This honest ecclesiastic was a poor Savoyard, who having in his younger days incurred the displeasure of his bishop, was obliged to pass the mountains in order to seek that provision which was denied him in his own country. He was neither deficient in literature nor understanding; his talents, therefore, joined with an engaging appearance, soon procured him a patron, who recommended him as tutor to a young man of quality. He preferred poverty, however, to dependence; and, being a stranger to the manners and behavior of the great, he remained but a short time in that situation. In quitting this service, however, he fortunately did not lose the esteem of his friend; and, as he behaved with great prudence and was universally beloved, he flattered himself that he shoud in time regain the good opinion of his bishop also, and be rewarded with some little benefice in the mountains, where he hoped to spend in tranquillity and peace the remainder of his days. This was the height of his ambition.  5
  Interested by a natural affinity in favor of the young fugitive, he examined very carefully into his character and disposition. In this examination, he saw that his misfortunes had already debased his heart;—that the shame and contempt to which he had been exposed had depressed his ambition, and that his disappointed pride, converted into indignation, had deduced, from the injustice and cruelty of mankind, the depravity of human nature and the emptiness of virtue. He had observed religion made use of as a mask to self-interest, and its worship as a cloak to hypocrisy. He had seen the terms heaven and hell prostituted in the subtility of vain disputes; the joys of the one and the pains of the other being annexed to a mere repetition of words. He had observed the sublime and primitive idea of the Divinity disfigured by the fantastical imaginations of men; and, finding that in order to believe in God it was necessary to give up that understanding he hath bestowed on us, he held in the same disdain as well the sacred object of our idle reveries as those idle reveries themselves. Without knowing anything of natural causes, or giving himself any trouble to investigate them, he remained in a condition of the most stupid ignorance, mixed with profound contempt for those who pretended to greater knowledge than his own.  6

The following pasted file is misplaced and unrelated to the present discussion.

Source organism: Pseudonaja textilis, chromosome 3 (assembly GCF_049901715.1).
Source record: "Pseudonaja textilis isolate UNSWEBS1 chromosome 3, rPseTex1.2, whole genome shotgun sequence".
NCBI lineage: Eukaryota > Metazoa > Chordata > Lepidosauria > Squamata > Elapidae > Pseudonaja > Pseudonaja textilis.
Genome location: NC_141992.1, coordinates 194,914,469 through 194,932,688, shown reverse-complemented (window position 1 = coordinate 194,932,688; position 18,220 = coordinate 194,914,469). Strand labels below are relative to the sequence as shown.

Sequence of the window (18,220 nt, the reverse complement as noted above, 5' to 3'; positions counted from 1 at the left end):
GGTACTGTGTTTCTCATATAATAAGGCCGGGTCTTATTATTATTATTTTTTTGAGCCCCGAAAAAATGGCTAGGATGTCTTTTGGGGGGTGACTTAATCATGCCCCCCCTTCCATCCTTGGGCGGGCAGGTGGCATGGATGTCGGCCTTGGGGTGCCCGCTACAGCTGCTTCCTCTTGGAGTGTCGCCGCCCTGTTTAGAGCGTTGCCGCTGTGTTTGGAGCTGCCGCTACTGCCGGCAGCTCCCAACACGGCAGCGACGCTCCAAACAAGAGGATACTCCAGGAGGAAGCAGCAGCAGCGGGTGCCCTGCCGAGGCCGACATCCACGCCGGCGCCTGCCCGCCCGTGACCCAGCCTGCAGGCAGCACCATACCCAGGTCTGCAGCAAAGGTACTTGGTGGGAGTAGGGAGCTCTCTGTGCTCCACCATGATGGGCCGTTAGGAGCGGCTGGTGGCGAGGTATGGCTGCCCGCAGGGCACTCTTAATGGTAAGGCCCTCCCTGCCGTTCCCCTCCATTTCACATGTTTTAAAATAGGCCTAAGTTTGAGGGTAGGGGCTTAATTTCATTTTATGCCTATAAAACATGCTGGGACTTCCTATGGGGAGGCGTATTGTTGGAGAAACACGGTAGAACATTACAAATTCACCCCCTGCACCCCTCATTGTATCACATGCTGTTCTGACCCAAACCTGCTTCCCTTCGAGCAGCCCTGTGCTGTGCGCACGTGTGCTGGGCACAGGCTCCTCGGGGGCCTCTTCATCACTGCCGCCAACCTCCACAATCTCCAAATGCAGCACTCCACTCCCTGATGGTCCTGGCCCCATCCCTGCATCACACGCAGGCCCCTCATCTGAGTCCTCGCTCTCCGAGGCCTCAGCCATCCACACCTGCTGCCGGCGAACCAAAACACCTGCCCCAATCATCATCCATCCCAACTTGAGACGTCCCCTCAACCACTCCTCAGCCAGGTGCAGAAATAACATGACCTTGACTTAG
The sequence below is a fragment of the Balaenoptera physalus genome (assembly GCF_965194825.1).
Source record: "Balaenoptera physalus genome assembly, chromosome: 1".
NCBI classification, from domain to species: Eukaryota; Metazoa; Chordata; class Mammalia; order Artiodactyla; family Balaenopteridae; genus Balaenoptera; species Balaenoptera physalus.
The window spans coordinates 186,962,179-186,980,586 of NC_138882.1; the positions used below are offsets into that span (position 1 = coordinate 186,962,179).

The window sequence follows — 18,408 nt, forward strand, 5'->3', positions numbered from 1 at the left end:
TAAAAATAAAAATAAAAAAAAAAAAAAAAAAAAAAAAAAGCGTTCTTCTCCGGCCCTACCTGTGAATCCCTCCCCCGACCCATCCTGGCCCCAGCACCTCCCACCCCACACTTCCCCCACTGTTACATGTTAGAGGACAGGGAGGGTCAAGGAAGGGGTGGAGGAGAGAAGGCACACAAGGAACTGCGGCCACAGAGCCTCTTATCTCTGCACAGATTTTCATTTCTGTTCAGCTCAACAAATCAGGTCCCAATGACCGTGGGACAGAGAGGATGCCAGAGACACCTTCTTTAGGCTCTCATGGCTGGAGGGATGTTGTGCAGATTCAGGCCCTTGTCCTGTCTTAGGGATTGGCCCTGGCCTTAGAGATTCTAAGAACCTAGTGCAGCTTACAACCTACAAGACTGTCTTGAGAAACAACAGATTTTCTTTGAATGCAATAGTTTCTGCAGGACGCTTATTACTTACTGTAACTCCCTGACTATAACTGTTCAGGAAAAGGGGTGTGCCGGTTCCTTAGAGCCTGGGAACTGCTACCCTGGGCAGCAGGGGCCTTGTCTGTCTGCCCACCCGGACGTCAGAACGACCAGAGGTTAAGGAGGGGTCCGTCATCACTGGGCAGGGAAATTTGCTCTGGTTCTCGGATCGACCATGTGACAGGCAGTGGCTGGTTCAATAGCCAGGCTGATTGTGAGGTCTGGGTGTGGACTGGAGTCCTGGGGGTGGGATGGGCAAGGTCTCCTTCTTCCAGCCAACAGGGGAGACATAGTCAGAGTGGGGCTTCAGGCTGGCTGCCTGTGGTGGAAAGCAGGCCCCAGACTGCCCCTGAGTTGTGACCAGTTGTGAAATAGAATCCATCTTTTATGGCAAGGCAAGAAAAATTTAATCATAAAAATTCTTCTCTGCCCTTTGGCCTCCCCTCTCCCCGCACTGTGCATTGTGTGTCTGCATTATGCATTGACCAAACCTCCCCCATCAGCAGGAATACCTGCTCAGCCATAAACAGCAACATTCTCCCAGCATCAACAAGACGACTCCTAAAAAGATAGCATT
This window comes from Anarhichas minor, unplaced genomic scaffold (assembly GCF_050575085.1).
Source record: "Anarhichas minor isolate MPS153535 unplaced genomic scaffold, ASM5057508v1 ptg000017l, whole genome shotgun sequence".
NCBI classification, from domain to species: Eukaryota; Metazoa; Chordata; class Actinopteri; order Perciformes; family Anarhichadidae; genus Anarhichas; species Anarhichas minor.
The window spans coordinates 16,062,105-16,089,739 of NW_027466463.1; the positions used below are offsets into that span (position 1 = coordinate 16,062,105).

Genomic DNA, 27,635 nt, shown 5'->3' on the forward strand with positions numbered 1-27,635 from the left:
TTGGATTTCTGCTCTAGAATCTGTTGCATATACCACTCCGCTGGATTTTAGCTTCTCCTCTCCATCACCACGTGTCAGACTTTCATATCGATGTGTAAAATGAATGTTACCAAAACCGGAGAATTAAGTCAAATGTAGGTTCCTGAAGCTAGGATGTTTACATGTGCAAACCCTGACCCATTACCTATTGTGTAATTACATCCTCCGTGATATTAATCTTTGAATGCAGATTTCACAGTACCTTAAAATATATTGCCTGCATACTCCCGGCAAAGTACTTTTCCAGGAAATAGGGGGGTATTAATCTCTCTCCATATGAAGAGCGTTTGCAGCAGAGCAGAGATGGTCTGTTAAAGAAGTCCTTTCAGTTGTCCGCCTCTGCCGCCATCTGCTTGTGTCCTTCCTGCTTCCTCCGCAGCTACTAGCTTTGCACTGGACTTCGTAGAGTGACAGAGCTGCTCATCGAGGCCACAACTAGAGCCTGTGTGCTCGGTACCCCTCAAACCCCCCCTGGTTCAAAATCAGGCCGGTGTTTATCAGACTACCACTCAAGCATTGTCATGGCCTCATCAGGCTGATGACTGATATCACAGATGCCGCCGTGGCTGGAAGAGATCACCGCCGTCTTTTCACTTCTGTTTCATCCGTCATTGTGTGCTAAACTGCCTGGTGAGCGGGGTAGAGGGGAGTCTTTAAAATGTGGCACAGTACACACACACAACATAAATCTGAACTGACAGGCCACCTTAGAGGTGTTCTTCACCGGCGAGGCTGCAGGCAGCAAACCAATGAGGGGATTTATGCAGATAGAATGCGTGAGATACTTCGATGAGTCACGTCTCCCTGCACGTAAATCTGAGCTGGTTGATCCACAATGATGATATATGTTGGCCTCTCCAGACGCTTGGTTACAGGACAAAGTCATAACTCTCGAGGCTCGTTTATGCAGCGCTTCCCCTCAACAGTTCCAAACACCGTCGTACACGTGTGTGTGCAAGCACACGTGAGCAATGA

A neglect of all religious duties leads to a neglect of all moral obligations. The heart of this young vagabond had already made a great progress from one toward the other. Not that he was constitutionally vicious; but misfortune and incredulity, having stifled by degrees the propensities of his natural disposition, were hurrying him on to ruin, adding to the manners of a beggar the principles of an atheist.  7
  His ruin, however, though almost inevitable, was not absolutely completed. His education not having been neglected, he was not without knowledge. He had not yet exceeded that happy term of life, wherein the youthful blood serves to stimulate the mind without inflaming the passions, which were as yet unrelaxed and unexcited. A natural modesty and timidity of disposition had hitherto supplied the place of restraint, and prolonged the term of youthful innocence. The odious example of brutal depravity, and of vices without temptation, so far from animating his imagination, had mortified it. Disgust had long supplied the place of virtue in the preservation of his innocence, and to corrupt this required more powerful seductions.  8
  The good priest saw the danger and the remedy. The difficulties that appeared in the application did not deter him from the attempt. He took a pleasure in the design, and resolved to complete it by restoring to virtue the victim he had snatched from infamy.  9
  To this end he set out resolutely in the execution of his project. The merit of the motive increased his hopes, and inspired means worthy of his zeal. Whatever might be the success, he was sure that he should not throw away his labor:—we are always sure so far to succeed in well doing.  10
  He began with striving to gain the confidence of the proselyte by conferring on him his favors disinterestedly,—by never importuning him with exhortations, and by descending always to a level with his ideas and manner of thinking. It must have been all affecting sight to see a grave divine become the comrade of a young libertine—to see virtue affect the air of licentiousness—in order to triumph the more certainly over it. Whenever the heedless youth made him the confidant of his follies, and unbosomed himself freely to his benefactor, the good priest listened attentively to his stories; and, without approving the evil, interested himself in the consequences. No ill-timed censure ever indiscreetly checked the pupil’s communicative temper. The pleasure with which he thought himself heard increased that which he took in telling all his secrets. Thus he was induced to make a free and general confession without thinking he was confessing anything.  11